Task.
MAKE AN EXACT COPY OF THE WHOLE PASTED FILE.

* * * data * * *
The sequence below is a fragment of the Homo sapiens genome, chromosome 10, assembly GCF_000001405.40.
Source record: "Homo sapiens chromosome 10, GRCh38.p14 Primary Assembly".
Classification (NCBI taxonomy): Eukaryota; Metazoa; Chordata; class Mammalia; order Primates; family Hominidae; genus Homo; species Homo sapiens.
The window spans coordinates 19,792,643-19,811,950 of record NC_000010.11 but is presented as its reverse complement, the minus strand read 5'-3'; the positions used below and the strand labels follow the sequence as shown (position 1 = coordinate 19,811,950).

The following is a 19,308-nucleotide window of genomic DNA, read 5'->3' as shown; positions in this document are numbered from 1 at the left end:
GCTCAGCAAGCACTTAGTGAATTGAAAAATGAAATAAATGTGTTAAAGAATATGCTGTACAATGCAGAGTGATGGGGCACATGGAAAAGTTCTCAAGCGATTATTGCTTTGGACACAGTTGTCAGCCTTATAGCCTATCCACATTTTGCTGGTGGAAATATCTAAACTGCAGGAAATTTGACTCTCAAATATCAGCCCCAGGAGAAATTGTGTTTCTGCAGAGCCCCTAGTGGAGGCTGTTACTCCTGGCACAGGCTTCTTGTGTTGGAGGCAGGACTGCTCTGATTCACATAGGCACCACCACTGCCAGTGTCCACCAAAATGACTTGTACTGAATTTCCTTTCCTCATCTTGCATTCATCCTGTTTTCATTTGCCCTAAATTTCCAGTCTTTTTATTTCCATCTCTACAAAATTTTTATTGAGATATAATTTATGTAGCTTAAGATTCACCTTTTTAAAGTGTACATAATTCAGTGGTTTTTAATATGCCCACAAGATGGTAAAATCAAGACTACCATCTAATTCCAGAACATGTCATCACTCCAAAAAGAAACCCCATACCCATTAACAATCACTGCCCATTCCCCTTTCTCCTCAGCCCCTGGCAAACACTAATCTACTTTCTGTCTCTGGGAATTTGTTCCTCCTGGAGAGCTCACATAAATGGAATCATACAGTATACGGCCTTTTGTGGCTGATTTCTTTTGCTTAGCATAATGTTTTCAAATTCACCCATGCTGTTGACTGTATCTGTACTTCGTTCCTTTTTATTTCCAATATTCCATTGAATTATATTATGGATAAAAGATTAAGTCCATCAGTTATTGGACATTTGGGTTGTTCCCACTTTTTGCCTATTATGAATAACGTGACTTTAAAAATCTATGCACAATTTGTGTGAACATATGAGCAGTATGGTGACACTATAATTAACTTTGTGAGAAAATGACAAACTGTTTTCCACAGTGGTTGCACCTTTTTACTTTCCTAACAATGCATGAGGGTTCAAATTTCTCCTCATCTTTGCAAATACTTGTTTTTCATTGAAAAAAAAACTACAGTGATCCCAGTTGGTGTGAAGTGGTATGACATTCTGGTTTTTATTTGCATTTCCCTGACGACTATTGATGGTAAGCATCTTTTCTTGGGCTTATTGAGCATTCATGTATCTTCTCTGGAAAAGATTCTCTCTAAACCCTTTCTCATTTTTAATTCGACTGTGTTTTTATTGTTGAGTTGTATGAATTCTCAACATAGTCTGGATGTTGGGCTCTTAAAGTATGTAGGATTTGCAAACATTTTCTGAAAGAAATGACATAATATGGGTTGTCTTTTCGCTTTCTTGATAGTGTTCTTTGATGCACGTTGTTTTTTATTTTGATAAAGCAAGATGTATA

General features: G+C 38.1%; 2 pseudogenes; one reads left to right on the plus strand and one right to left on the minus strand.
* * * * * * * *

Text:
The sequence below is a fragment of the Homo sapiens genome, chromosome 10, assembly GCF_000001405.40.
Source record: "Homo sapiens chromosome 10, GRCh38.p14 Primary Assembly".
Classification (NCBI taxonomy): Eukaryota; Metazoa; Chordata; class Mammalia; order Primates; family Hominidae; genus Homo; species Homo sapiens.
The window spans coordinates 19,792,643-19,811,950 of record NC_000010.11 but is presented as its reverse complement, the minus strand read 5'-3'; the positions used below and the strand labels follow the sequence as shown (position 1 = coordinate 19,811,950).

The following is a 19,308-nucleotide window of genomic DNA, read 5'->3' as shown; positions in this document are numbered from 1 at the left end:
GCTCAGCAAGCACTTAGTGAATTGAAAAATGAAATAAATGTGTTAAAGAATATGCTGTACAATGCAGAGTGATGGGGCACATGGAAAAGTTCTCAAGCGATTATTGCTTTGGACACAGTTGTCAGCCTTATAGCCTATCCACATTTTGCTGGTGGAAATATCTAAACTGCAGGAAATTTGACTCTCAAATATCAGCCCCAGGAGAAATTGTGTTTCTGCAGAGCCCCTAGTGGAGGCTGTTACTCCTGGCACAGGCTTCTTGTGTTGGAGGCAGGACTGCTCTGATTCACATAGGCACCACCACTGCCAGTGTCCACCAAAATGACTTGTACTGAATTTCCTTTCCTCATCTTGCATTCATCCTGTTTTCATTTGCCCTAAATTTCCAGTCTTTTTATTTCCATCTCTACAAAATTTTTATTGAGATATAATTTATGTAGCTTAAGATTCACCTTTTTAAAGTGTACATAATTCAGTGGTTTTTAATATGCCCACAAGATGGTAAAATCAAGACTACCATCTAATTCCAGAACATGTCATCACTCCAAAAAGAAACCCCATACCCATTAACAATCACTGCCCATTCCCCTTTCTCCTCAGCCCCTGGCAAACACTAATCTACTTTCTGTCTCTGGGAATTTGTTCCTCCTGGAGAGCTCACATAAATGGAATCATACAGTATACGGCCTTTTGTGGCTGATTTCTTTTGCTTAGCATAATGTTTTCAAATTCACCCATGCTGTTGACTGTATCTGTACTTCGTTCCTTTTTATTTCCAATATTCCATTGAATTATATTATGGATAAAAGATTAAGTCCATCAGTTATTGGACATTTGGGTTGTTCCCACTTTTTGCCTATTATGAATAACGTGACTTTAAAAATCTATGCACAATTTGTGTGAACATATGAGCAGTATGGTGACACTATAATTAACTTTGTGAGAAAATGACAAACTGTTTTCCACAGTGGTTGCACCTTTTTACTTTCCTAACAATGCATGAGGGTTCAAATTTCTCCTCATCTTTGCAAATACTTGTTTTTCATTGAAAAAAAAACTACAGTGATCCCAGTTGGTGTGAAGTGGTATGACATTCTGGTTTTTATTTGCATTTCCCTGACGACTATTGATGGTAAGCATCTTTTCTTGGGCTTATTGAGCATTCATGTATCTTCTCTGGAAAAGATTCTCTCTAAACCCTTTCTCATTTTTAATTCGACTGTGTTTTTATTGTTGAGTTGTATGAATTCTCAACATAGTCTGGATGTTGGGCTCTTAAAGTATGTAGGATTTGCAAACATTTTCTGAAAGAAATGACATAATATGGGTTGTCTTTTCGCTTTCTTGATAGTGTTCTTTGATGCACGTTGTTTTTTATTTTGATAAAGCAAGATGTATA

General features: G+C 38.1%; 2 pseudogenes; one reads left to right on the plus strand and one right to left on the minus strand.